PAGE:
Does this sound familiar? During your employment, your employer failed to pay you wages that were owed. At first, you tried to work with your employer to see if you could get paid what you were owed. Your employer refused. Eventually, you filed a claim with the California Labor Commissioner, or what is known as the Department of Labor Standards Enforcement (DLSE). First, you had a settlement conference. Maybe your employer showed up, maybe they didn't. Either way, the case did not settle. Months later, you presented your case to a hearing officer. Again, maybe your employer showed up or maybe not. Sometime later, the hearing officer rendered a decision, or what is known as an Order, Decision, or Award of the Labor Commissioner (ODA). According to the ODA, the Labor Commissioner found that your employer indeed owed you wages and maybe even penalties. In the notice that accompanied the ODA, there was a command that your employer had to either appeal the decision or pay the award within 10 days. Those 10 days came and went, and your employer did not file an appeal. Months or maybe even years have now gone by, and yet your employer still has not paid the award, but the business is still in operation. The Labor Commissioner has been of little help. You are now wondering whether you will ever get paid.
You are not alone. According to a study performed by UCLA, “[O]nly 17 percent of California workers who prevailed in their wage claims before the DLSE and received a judgment were able to recover any payment at all between 2008 and 2011.” This number is shocking. However, the California Legislature has been trying for years to make it easier for someone like you to collect their judgment for unpaid wages. As a result, an employee who has not been paid a judgment for unpaid wages now has some significant remedies at his or her disposal.
For example, if an employer has the ability to pay a Labor Commissioner award and intentionally does not do so within 10 days, the employee can now recover a penalty equal to three times the amount of the unpaid award. (Lab. Code, § 206, subd. (b).) In other words, let's say your employer failed to pay you $50,000 within 10 days of a Labor Commissioner award. (Actually, the 10-day period is extended by five days to account for mailing, so in reality the deadline is 15 days.) Assuming that the employer had the ability to pay a $50,000 award during that time period, and that the employer knew of its obligation to pay and still did not do so, the employee can recover a penalty of $150,000. So, in total, the employer would be liable to the employee for the original $50,000 award, plus the penalty of $150,000, for a total of $200,000.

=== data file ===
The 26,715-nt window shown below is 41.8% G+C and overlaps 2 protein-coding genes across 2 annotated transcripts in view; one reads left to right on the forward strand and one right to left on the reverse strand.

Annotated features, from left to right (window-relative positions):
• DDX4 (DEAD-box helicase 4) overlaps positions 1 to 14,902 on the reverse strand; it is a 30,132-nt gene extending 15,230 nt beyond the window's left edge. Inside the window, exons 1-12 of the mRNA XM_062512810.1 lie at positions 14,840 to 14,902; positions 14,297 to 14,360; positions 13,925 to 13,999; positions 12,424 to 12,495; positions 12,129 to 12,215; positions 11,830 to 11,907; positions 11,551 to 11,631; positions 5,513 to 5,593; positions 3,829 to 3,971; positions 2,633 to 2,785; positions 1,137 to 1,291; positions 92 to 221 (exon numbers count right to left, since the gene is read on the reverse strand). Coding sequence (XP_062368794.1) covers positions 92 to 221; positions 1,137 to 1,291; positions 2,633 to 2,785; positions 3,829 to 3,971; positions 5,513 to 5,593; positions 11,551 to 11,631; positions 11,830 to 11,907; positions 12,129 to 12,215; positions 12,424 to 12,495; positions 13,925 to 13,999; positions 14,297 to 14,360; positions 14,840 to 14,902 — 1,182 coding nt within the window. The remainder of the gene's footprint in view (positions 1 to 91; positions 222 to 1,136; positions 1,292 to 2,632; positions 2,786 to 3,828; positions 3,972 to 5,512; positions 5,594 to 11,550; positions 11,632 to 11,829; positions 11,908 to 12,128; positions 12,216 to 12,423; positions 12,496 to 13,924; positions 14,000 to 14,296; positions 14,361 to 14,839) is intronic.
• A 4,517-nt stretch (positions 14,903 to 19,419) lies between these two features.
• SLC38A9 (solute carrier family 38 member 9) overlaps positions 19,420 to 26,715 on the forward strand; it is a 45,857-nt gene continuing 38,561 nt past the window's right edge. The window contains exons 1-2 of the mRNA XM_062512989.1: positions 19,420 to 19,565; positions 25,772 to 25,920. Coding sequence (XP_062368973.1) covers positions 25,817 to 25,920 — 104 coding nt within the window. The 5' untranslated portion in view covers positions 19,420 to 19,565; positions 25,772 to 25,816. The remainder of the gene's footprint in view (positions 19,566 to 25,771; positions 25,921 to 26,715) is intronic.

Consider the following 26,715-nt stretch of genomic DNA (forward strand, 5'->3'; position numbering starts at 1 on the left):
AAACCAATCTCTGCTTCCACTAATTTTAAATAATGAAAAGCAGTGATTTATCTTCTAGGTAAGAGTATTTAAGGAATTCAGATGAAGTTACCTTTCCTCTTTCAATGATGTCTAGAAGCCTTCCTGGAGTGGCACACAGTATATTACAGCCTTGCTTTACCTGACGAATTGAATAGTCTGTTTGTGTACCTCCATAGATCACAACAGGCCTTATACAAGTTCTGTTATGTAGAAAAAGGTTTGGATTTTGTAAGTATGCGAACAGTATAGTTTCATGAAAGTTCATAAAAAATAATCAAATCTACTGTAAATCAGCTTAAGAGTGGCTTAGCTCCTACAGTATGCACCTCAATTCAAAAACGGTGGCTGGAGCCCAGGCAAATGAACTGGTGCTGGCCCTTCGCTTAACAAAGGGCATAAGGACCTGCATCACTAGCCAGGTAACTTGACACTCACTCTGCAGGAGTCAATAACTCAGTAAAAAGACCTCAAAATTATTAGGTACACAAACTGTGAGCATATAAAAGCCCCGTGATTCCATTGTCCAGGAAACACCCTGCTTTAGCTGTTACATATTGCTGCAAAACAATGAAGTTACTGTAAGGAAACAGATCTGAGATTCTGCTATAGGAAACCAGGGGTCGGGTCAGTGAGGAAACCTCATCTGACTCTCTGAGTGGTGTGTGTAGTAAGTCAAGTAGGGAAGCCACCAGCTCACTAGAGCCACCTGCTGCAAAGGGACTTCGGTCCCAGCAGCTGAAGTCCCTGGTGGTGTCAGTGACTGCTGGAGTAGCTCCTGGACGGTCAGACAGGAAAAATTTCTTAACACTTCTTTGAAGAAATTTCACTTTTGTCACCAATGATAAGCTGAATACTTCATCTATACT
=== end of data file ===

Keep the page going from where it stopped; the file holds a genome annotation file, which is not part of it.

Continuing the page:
Another new law provides that, if an employer fails to pay two employees, one after the other, then the second employee can bring and action to cause the employer to cease doing business in California unless the employer posts a sizable bond with the Labor Commissioner. (Lab. Code, § 240, subd. (a).)
Additionally, an employee who seeks to enforce a judgment for unpaid wages is entitled to his or her costs and attorney’s fees. (Lab. Code, § 98.2, subd. (k).) Interest is also accruing at the rate of 10% on all unpaid judgments for wages.
These remedies now make it much easier for an employer to collect a judgment for unpaid wages. We know this because we routinely represent employees in actions to recover judgments for unpaid wages in California. If you are in this situation, regardless of how much you are owed, please contact us. We will evaluate your case and see if we can help you. Hopefully, though you have been waiting for months to recover the wages owed to you, hopefully your waiting will come to an end fairly quickly. Call us now.